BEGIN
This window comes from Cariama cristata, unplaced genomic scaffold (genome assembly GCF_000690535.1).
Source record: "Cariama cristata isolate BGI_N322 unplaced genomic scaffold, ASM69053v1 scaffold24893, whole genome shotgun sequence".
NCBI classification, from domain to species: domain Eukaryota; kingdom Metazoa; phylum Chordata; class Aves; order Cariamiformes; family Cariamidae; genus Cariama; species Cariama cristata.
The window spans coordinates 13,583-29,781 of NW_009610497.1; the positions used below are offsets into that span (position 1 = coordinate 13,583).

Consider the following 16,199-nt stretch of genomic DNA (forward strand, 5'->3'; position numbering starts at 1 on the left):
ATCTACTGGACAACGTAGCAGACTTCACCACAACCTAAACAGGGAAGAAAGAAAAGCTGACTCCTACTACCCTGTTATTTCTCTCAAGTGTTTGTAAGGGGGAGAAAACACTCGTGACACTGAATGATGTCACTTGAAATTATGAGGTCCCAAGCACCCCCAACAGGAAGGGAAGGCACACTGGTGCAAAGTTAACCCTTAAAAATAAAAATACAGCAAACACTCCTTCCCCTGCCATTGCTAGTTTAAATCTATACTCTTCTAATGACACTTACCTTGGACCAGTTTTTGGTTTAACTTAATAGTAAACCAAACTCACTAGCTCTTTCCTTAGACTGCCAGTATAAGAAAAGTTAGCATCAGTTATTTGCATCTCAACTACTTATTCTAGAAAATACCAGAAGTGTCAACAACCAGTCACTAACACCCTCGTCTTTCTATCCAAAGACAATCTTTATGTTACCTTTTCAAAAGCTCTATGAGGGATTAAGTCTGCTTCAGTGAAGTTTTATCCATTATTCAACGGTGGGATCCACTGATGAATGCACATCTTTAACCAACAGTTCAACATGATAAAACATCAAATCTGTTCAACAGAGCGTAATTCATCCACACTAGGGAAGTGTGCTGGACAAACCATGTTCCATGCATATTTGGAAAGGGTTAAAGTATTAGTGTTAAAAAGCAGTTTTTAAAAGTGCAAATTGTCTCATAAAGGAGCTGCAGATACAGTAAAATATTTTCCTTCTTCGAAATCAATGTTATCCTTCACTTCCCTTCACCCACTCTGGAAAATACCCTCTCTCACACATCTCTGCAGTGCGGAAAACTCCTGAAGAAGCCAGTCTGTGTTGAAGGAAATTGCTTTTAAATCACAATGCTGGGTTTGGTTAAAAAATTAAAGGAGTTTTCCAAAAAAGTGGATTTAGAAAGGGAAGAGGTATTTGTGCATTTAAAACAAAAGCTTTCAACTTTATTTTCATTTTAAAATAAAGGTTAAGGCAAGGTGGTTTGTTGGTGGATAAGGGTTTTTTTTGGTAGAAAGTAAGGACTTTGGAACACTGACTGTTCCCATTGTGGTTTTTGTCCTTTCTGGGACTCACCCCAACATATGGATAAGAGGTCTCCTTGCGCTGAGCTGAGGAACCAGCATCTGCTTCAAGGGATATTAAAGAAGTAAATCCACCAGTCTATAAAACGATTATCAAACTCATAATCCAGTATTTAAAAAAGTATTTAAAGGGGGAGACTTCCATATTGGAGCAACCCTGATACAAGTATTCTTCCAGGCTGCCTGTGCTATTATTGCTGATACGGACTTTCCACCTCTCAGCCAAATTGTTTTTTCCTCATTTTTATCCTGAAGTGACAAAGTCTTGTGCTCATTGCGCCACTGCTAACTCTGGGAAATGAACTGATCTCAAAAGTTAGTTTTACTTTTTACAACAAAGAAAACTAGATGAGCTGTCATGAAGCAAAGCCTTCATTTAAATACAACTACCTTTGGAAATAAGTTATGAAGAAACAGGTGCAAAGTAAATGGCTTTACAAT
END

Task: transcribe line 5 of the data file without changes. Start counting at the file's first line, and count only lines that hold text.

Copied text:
Consider the following 16,199-nt stretch of genomic DNA (forward strand, 5'->3'; position numbering starts at 1 on the left):